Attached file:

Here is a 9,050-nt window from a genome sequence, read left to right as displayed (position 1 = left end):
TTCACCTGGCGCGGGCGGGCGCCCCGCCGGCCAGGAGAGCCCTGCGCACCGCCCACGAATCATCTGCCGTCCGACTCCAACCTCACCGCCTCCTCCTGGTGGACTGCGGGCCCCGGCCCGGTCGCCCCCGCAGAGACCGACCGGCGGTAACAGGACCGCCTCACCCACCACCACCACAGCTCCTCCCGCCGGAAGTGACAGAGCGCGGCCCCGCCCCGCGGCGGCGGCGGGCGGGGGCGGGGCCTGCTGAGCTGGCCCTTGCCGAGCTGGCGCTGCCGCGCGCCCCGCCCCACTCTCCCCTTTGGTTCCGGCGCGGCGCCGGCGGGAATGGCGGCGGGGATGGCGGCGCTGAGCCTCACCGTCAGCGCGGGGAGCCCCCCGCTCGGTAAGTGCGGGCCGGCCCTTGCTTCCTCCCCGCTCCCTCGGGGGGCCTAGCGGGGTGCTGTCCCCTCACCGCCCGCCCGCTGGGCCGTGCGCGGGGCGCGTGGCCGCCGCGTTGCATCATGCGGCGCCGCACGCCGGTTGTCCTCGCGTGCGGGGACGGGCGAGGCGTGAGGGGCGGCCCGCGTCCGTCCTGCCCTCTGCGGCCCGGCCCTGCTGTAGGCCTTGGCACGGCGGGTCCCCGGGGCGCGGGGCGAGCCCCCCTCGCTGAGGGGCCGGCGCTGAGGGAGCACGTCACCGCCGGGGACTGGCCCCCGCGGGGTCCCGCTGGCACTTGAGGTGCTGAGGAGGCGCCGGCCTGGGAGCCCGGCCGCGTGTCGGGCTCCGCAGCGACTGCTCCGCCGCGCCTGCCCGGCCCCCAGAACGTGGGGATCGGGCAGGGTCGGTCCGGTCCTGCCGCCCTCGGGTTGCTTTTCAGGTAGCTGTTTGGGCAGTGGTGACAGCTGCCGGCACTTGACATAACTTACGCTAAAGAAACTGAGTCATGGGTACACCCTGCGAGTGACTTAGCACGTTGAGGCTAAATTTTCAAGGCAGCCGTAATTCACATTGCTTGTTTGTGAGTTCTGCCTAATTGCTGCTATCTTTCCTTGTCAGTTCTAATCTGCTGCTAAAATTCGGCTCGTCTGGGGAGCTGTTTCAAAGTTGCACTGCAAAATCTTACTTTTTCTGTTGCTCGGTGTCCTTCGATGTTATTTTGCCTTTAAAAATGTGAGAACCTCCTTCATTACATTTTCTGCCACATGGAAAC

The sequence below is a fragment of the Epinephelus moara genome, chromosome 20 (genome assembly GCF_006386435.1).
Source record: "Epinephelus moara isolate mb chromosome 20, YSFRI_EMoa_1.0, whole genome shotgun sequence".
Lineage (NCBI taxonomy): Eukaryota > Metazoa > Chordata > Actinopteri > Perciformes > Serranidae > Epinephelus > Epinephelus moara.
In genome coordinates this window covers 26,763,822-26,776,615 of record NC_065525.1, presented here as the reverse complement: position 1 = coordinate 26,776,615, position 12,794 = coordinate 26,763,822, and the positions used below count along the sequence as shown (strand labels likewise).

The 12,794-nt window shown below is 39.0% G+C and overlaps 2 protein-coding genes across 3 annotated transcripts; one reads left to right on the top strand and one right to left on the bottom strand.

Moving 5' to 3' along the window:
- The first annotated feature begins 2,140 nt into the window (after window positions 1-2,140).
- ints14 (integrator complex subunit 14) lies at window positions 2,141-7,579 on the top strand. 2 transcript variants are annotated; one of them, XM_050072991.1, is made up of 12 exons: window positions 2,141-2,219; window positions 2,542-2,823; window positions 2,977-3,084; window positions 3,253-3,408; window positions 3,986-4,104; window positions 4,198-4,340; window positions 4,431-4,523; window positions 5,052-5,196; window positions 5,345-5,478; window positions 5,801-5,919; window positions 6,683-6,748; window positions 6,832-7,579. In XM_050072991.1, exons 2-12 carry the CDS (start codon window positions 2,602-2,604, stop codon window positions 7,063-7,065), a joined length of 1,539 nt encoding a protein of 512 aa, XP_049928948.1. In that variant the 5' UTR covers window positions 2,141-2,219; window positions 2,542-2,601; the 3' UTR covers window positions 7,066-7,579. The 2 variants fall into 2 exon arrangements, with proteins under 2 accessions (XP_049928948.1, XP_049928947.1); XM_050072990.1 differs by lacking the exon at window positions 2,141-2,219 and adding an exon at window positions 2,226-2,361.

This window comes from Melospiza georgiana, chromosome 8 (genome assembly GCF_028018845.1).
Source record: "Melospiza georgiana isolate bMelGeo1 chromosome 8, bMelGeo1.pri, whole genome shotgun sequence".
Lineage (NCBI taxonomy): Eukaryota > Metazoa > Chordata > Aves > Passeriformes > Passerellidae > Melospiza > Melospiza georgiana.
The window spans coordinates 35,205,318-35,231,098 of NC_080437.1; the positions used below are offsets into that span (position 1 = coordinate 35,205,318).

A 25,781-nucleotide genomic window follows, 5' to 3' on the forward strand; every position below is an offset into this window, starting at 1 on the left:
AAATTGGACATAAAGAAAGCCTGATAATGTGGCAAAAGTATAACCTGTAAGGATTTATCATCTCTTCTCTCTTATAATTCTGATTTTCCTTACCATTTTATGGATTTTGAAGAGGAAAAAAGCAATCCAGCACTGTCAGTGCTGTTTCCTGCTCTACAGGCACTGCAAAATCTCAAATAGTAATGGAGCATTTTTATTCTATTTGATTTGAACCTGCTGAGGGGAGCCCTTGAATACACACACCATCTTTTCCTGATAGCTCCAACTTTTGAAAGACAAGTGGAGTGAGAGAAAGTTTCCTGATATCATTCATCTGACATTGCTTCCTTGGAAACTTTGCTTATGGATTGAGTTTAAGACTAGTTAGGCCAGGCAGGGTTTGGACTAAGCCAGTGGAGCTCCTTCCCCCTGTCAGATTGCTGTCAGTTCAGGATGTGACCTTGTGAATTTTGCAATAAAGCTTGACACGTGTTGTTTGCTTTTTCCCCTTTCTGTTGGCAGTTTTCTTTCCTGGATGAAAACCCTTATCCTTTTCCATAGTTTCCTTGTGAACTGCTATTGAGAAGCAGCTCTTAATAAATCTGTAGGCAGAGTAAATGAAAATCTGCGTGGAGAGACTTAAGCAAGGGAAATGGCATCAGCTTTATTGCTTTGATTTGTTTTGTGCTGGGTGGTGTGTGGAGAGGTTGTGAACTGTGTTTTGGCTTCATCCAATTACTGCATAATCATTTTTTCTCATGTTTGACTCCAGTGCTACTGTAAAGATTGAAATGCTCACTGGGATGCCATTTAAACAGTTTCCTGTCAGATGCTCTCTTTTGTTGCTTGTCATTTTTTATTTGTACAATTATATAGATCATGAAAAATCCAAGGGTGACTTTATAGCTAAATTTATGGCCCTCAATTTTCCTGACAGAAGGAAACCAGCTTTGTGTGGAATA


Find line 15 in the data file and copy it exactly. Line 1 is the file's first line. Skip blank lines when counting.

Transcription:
A 25,781-nucleotide genomic window follows, 5' to 3' on the forward strand; every position below is an offset into this window, starting at 1 on the left: